The second picture which the detractors find very frightening is of a majoritarian, jingoistic, intolerant, insensitive, boorish society run by an autocratic regime. In this picture, there is no space for dissent and there is an insistence that everyone must adhere to the same ideology. Goals, values and behaviors which do not conform to those propagated by the majority have to be strictly regulated and any potential disruption weeded out.  Whether the ideology is called Hindutva or Bhartiyta or Indianness, is irrelevant. It is the monolith of the ideology which frightens the detractors.

The supporters of the New India project try to allay these fears by arguing that the ideology which they are propagating is inherently open, flexible, tolerant and diversity friendly. Acts of intolerance are attributed to “fringes”, but the failure to regulate the fringes( and often extending implicit support to them), brings into question the intent and motives of the powers that be.

Not surprisingly, often the discourse turns into an examination of intent and motive.  The detractors argue that the New India project is nothing but a sham and the real purpose is to gain power at any cost. On the other hand, the supporters argue that the detractors are blowing things out of proportion so that they can protect their vested interest in the “status quo” After all, the feudalistic and corrupt  politicians, the elite in various other fields (the so called Lutyens and the Khan market gang) have much to lose if the New India project becomes a reality.

In this bitter exchange of attributions of motives, the real issue gets lost viz. the inherent tensions and contradictions in the New India project.  It is easy to see that the two pictures of the New India project ( as portrayed by its supporters and detractors respectively) are intimately connected. In many ways, they can be seen as two sides of the same coin.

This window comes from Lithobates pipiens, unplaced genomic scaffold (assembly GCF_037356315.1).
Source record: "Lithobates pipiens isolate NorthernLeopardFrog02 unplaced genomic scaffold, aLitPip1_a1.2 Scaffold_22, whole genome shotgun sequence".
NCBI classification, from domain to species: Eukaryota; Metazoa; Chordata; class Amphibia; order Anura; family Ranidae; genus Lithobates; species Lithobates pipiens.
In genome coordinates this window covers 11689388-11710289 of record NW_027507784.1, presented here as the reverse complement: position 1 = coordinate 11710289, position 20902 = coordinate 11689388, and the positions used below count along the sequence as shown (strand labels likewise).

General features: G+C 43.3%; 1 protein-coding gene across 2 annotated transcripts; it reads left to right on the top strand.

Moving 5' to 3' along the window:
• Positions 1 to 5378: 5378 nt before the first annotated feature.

A monolithic ideology and an authoritarian regime are more pronounced in the second picture, but are an implicit part of the first picture also. A simple example of this is the PM’s speech to the MP’s of NDA.

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Take for example, his preference for “efficiency” over “effectiveness”. Efficiency requires adherence to a laid drown process in a disciplined and rigorous manner.  Thus, authoritarian regimes are best suited for efficiency ( recall  that  running of trains on times was touted as the biggest achievement of Emergency) Effectiveness is a more messy affair, it entails juggling with several variables in order to achieve the desired result.

In a soft and gentle manner, the PM kept reminding his MP’s to stick to their ” maryada” – refrain from speaking out of turn, ensure that they do not misuse (or let others misuse) their power and status, dedicate themselves to their duty in a selfless manner. The message was loud and clear- ” you are to be dedicated soldiers of my army- yours is not to question WHY but to DO and DIE. However, the message was delivered in such a suave and self effacing manner that the underlying authoritarian streak did not become “in your face”.  My suspicion is that perhaps he looks at himself also as a dedicated soldier who is fulfilling the task which destiny has bestowed upon him.